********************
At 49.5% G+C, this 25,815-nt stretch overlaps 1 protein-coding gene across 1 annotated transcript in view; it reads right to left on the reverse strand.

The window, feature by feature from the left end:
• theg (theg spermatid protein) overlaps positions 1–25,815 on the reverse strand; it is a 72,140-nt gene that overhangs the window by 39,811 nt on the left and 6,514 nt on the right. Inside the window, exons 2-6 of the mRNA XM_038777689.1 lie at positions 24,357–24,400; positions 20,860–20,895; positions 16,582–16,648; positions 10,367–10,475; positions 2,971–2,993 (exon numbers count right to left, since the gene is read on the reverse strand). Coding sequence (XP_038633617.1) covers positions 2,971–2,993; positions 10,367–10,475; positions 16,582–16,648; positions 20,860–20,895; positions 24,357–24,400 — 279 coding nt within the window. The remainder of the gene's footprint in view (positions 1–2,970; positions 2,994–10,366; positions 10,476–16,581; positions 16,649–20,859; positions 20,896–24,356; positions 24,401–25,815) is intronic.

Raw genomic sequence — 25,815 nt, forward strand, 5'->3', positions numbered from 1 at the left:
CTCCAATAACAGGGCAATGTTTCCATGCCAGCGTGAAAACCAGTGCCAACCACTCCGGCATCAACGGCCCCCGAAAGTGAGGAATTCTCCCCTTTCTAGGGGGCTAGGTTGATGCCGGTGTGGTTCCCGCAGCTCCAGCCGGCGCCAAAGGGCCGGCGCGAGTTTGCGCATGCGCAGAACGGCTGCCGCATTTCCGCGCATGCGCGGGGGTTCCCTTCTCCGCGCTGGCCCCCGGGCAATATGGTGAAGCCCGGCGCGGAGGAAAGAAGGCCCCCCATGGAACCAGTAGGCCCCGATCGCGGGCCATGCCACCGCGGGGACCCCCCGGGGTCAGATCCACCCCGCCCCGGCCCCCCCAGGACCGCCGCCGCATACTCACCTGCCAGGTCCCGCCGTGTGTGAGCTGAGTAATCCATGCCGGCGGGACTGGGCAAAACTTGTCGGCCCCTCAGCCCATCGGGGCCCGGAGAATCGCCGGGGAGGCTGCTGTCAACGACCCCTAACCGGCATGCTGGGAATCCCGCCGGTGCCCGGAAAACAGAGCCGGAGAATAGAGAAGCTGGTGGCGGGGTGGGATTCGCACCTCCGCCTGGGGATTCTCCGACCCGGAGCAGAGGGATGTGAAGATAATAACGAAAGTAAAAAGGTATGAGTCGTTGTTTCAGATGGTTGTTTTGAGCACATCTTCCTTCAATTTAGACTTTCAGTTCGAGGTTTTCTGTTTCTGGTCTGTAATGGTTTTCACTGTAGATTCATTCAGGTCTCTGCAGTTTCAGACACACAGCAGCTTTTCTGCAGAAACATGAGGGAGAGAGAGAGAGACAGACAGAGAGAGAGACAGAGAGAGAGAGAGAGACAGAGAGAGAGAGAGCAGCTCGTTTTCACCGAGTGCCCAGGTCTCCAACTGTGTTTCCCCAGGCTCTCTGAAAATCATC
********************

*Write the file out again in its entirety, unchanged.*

At 49.5% G+C, this 25,815-nt stretch overlaps 1 protein-coding gene across 1 annotated transcript in view; it reads right to left on the reverse strand.

The window, feature by feature from the left end:
• theg (theg spermatid protein) overlaps positions 1–25,815 on the reverse strand; it is a 72,140-nt gene that overhangs the window by 39,811 nt on the left and 6,514 nt on the right. Inside the window, exons 2-6 of the mRNA XM_038777689.1 lie at positions 24,357–24,400; positions 20,860–20,895; positions 16,582–16,648; positions 10,367–10,475; positions 2,971–2,993 (exon numbers count right to left, since the gene is read on the reverse strand). Coding sequence (XP_038633617.1) covers positions 2,971–2,993; positions 10,367–10,475; positions 16,582–16,648; positions 20,860–20,895; positions 24,357–24,400 — 279 coding nt within the window. The remainder of the gene's footprint in view (positions 1–2,970; positions 2,994–10,366; positions 10,476–16,581; positions 16,649–20,859; positions 20,896–24,356; positions 24,401–25,815) is intronic.

Raw genomic sequence — 25,815 nt, forward strand, 5'->3', positions numbered from 1 at the left:
CTCCAATAACAGGGCAATGTTTCCATGCCAGCGTGAAAACCAGTGCCAACCACTCCGGCATCAACGGCCCCCGAAAGTGAGGAATTCTCCCCTTTCTAGGGGGCTAGGTTGATGCCGGTGTGGTTCCCGCAGCTCCAGCCGGCGCCAAAGGGCCGGCGCGAGTTTGCGCATGCGCAGAACGGCTGCCGCATTTCCGCGCATGCGCGGGGGTTCCCTTCTCCGCGCTGGCCCCCGGGCAATATGGTGAAGCCCGGCGCGGAGGAAAGAAGGCCCCCCATGGAACCAGTAGGCCCCGATCGCGGGCCATGCCACCGCGGGGACCCCCCGGGGTCAGATCCACCCCGCCCCGGCCCCCCCAGGACCGCCGCCGCATACTCACCTGCCAGGTCCCGCCGTGTGTGAGCTGAGTAATCCATGCCGGCGGGACTGGGCAAAACTTGTCGGCCCCTCAGCCCATCGGGGCCCGGAGAATCGCCGGGGAGGCTGCTGTCAACGACCCCTAACCGGCATGCTGGGAATCCCGCCGGTGCCCGGAAAACAGAGCCGGAGAATAGAGAAGCTGGTGGCGGGGTGGGATTCGCACCTCCGCCTGGGGATTCTCCGACCCGGAGCAGAGGGATGTGAAGATAATAACGAAAGTAAAAAGGTATGAGTCGTTGTTTCAGATGGTTGTTTTGAGCACATCTTCCTTCAATTTAGACTTTCAGTTCGAGGTTTTCTGTTTCTGGTCTGTAATGGTTTTCACTGTAGATTCATTCAGGTCTCTGCAGTTTCAGACACACAGCAGCTTTTCTGCAGAAACATGAGGGAGAGAGAGAGAGACAGACAGAGAGAGAGACAGAGAGAGAGAGAGAGACAGAGAGAGAGAGAGCAGCTCGTTTTCACCGAGTGCCCAGGTCTCCAACTGTGTTTCCCCAGGCTCTCTGAAAATCATC